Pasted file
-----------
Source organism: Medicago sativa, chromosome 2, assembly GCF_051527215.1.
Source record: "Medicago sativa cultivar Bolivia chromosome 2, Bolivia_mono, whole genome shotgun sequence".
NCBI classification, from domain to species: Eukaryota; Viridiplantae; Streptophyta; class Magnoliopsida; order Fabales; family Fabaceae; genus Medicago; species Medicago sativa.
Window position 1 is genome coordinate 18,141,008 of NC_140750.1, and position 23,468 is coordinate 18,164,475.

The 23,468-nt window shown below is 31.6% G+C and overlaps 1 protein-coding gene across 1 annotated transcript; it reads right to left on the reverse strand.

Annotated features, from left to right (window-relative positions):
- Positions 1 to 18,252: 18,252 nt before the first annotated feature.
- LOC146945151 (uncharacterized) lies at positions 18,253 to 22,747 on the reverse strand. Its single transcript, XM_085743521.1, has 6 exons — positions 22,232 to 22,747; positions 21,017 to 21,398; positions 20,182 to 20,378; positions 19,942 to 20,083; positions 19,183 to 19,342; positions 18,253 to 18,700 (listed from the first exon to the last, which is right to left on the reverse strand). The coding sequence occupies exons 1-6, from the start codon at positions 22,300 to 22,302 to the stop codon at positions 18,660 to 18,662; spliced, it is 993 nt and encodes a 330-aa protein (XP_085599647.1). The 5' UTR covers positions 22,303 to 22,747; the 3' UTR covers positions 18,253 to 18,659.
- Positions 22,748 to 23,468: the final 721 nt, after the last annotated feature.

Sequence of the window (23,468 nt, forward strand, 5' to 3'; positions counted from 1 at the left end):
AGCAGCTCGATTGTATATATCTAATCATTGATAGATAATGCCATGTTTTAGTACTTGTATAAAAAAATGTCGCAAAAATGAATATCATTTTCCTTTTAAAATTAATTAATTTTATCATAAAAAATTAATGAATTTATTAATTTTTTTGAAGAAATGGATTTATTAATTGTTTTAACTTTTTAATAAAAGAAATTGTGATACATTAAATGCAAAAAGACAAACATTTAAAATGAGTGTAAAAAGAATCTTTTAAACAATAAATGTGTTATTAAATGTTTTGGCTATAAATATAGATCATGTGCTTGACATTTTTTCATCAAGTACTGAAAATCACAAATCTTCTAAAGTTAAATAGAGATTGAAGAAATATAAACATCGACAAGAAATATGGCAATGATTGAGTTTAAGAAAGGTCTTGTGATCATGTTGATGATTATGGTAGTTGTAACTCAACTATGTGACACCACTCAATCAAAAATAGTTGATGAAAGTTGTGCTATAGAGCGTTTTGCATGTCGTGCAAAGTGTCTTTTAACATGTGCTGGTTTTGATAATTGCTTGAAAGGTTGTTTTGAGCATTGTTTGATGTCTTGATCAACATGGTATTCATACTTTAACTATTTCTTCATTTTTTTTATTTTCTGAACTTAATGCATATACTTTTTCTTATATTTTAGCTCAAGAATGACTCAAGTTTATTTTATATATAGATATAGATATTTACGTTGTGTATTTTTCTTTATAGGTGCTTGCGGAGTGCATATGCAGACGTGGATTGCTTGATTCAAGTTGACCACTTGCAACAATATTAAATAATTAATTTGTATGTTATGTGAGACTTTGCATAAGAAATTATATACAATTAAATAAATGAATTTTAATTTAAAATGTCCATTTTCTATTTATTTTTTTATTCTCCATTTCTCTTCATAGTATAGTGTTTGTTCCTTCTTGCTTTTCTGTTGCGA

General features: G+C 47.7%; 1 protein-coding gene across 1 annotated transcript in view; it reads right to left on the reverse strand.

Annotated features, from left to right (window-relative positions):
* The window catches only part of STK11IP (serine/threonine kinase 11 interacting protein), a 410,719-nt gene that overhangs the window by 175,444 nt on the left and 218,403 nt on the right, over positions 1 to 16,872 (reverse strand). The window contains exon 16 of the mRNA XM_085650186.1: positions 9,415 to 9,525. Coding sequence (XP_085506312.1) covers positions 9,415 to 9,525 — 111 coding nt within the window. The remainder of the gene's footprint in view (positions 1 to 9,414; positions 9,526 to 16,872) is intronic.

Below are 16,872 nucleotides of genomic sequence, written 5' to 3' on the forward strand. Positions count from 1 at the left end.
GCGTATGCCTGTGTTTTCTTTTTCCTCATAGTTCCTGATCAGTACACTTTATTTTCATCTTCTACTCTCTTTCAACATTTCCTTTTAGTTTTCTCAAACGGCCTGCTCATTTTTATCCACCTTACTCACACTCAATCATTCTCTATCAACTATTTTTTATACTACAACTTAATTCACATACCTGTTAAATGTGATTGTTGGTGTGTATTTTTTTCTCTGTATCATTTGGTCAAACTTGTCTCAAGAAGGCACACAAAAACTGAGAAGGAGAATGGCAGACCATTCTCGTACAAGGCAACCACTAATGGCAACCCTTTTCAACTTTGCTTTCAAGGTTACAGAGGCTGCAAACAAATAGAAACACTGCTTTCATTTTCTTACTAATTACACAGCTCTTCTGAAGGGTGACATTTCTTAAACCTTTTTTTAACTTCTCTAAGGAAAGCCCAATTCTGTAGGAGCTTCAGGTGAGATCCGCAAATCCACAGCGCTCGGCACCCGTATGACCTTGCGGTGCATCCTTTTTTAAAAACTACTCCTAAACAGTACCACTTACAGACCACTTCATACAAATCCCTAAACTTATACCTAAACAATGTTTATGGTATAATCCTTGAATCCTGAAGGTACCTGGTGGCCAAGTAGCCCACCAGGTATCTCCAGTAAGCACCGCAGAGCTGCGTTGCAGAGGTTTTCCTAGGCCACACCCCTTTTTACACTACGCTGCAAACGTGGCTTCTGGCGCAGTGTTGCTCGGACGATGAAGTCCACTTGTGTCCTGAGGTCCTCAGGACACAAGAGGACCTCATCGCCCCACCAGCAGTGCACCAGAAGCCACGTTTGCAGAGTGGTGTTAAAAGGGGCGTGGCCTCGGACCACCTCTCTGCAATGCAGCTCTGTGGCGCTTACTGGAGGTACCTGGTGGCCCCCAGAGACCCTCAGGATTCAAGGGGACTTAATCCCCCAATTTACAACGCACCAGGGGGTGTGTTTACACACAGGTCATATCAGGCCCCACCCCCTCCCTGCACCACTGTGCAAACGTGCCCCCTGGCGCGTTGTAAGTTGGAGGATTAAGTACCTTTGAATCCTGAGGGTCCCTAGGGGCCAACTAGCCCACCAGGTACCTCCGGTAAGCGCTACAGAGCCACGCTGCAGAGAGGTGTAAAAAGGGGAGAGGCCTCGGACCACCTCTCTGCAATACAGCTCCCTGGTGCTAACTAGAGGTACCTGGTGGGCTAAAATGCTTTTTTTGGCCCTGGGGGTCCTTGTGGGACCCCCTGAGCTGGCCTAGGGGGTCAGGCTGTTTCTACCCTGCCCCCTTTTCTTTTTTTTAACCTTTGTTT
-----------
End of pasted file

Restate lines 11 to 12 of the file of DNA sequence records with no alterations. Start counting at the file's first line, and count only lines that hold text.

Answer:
AGCAGCTCGATTGTATATATCTAATCATTGATAGATAATGCCATGTTTTAGTACTTGTATAAAAAAATGTCGCAAAAATGAATATCATTTTCCTTTTAAAATTAATTAATTTTATCATAAAAAATTAATGAATTTATTAATTTTTTTGAAGAAATGGATTTATTAATTGTTTTAACTTTTTAATAAAAGAAATTGTGATACATTAAATGCAAAAAGACAAACATTTAAAATGAGTGTAAAAAGAATCTTTTAAACAATAAATGTGTTATTAAATGTTTTGGCTATAAATATAGATCATGTGCTTGACATTTTTTCATCAAGTACTGAAAATCACAAATCTTCTAAAGTTAAATAGAGATTGAAGAAATATAAACATCGACAAGAAATATGGCAATGATTGAGTTTAAGAAAGGTCTTGTGATCATGTTGATGATTATGGTAGTTGTAACTCAACTATGTGACACCACTCAATCAAAAATAGTTGATGAAAGTTGTGCTATAGAGCGTTTTGCATGTCGTGCAAAGTGTCTTTTAACATGTGCTGGTTTTGATAATTGCTTGAAAGGTTGTTTTGAGCATTGTTTGATGTCTTGATCAACATGGTATTCATACTTTAACTATTTCTTCATTTTTTTTATTTTCTGAACTTAATGCATATACTTTTTCTTATATTTTAGCTCAAGAATGACTCAAGTTTATTTTATATATAGATATAGATATTTACGTTGTGTATTTTTCTTTATAGGTGCTTGCGGAGTGCATATGCAGACGTGGATTGCTTGATTCAAGTTGACCACTTGCAACAATATTAAATAATTAATTTGTATGTTATGTGAGACTTTGCATAAGAAATTATATACAATTAAATAAATGAATTTTAATTTAAAATGTCCATTTTCTATTTATTTTTTTATTCTCCATTTCTCTTCATAGTATAGTGTTTGTTCCTTCTTGCTTTTCTGTTGCGA

General features: G+C 47.7%; 1 protein-coding gene across 1 annotated transcript in view; it reads right to left on the reverse strand.